|A leg-sapping stage 6.|
By now the general classification is likely to be well fractured but certainly not definitive - there are plenty of climbers at this race who can do masses of damage when the roads head skywards but there are only relatively few of those who can put in a lung-busting final time trial. If riders like Joaquim Rodriguez only manage to take a few seconds on their rivals in the mountains then they will likely lose them during the final 9.2km time trial in San Benedetto Del Tronto to the likes of Christopher Froome and the TT specialists. 9.2 kilometres isn't long and the coarse is pan-flat so we are not talking time gaps minutes long, but every second really will count here and with the main contenders so close in terms of performance and attributes the race could come down to the wire.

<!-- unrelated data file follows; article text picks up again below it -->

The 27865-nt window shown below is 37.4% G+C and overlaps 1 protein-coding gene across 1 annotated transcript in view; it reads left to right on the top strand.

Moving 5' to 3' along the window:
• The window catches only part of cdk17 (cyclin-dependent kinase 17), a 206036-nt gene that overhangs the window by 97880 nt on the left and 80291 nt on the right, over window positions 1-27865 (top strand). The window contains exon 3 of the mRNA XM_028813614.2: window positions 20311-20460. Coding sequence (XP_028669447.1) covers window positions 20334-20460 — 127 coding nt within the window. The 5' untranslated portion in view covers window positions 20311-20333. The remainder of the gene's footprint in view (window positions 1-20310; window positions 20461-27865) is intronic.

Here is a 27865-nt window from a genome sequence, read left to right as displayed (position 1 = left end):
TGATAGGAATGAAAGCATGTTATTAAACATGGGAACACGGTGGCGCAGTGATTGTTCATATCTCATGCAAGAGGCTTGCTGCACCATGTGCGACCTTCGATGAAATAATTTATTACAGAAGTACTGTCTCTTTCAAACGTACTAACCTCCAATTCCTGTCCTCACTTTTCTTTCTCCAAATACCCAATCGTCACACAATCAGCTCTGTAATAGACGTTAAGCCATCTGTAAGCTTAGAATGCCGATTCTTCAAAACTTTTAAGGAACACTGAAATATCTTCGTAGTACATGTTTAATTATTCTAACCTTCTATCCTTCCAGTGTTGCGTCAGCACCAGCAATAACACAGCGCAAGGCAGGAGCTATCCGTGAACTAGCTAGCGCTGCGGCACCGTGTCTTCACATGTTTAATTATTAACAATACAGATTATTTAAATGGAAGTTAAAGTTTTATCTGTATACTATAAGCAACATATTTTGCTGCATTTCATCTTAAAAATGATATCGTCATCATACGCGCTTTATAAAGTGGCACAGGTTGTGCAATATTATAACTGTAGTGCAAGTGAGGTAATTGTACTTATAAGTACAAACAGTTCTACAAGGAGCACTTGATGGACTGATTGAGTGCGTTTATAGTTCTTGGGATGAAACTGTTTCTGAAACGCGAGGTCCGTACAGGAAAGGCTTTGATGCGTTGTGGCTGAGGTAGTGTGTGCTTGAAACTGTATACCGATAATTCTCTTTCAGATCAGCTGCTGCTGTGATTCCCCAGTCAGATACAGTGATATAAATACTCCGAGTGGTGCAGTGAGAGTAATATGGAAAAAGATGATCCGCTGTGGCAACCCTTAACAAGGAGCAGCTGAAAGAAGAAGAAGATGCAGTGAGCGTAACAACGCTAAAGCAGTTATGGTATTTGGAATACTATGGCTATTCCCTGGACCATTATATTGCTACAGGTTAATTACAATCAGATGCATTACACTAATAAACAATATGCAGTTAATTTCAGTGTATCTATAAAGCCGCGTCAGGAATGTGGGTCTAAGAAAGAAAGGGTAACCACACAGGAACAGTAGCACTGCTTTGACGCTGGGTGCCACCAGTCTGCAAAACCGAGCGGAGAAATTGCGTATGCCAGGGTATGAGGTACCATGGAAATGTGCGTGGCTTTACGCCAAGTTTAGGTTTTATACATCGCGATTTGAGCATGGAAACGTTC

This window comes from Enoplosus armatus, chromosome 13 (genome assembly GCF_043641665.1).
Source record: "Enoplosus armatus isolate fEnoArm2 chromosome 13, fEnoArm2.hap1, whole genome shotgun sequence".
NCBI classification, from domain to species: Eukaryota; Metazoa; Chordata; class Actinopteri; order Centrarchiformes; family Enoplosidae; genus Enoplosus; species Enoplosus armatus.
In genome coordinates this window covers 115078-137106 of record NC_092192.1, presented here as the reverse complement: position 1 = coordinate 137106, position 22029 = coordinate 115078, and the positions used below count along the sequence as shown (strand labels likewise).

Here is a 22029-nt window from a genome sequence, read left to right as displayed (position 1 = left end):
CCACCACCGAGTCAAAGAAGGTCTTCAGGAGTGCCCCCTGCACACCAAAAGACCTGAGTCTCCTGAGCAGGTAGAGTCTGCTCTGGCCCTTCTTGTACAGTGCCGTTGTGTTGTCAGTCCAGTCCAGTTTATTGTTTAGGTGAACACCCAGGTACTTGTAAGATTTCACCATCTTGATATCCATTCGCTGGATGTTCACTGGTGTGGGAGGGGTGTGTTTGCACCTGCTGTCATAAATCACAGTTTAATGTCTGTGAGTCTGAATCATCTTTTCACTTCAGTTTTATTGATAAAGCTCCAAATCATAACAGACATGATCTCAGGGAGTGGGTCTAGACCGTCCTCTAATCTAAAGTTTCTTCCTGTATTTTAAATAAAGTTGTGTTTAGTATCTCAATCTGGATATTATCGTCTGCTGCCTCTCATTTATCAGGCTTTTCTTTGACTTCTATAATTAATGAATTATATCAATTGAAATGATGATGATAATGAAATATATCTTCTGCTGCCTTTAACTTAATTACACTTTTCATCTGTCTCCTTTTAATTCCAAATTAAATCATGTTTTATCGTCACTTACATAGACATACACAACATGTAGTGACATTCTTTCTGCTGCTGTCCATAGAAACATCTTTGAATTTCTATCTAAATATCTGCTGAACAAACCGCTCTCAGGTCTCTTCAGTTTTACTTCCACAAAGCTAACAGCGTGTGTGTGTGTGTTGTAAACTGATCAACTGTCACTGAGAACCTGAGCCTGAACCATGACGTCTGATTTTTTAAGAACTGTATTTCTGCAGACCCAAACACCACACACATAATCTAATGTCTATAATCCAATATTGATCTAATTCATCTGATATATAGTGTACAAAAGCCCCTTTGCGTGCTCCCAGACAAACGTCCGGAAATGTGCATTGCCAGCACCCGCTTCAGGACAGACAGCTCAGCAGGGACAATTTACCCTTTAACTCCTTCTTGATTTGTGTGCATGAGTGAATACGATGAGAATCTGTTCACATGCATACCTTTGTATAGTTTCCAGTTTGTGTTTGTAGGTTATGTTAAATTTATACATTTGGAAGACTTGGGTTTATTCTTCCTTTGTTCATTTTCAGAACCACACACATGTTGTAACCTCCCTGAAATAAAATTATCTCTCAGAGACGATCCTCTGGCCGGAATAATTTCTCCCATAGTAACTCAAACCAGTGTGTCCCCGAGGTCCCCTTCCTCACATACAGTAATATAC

|Another Froome V Contador Battle?|
So who are these main contenders that make this race such a mouth watering prospect? Well Tirreno-Adriatico is no stranger to Grand Tour names, a look back over the last 5 years and winning names include the likes of Nibali, Cadel Evans, Michele Scarponi and Fabian Cancellara and this year is likely to repeat that feat with no less than Chris Froome, Vincenzo Nibali, Joaquim Rodriguez, Cadel Evans and of course Alberto Contador on the start-list. These same riders clashed at the Tour of Oman in February with three of them finishing on the podium, Chris Froome the highest step. Oman was a real early season delight and Tirreno has all the makings of another truly exceptional early season race. I predict a similar podium but maybe with some riders trading places - Contador for example has spoken of carrying extra weight in Oman, weight which he now hints he may have lost whilst all of the contenders look in exceptional form, especially so early in the year.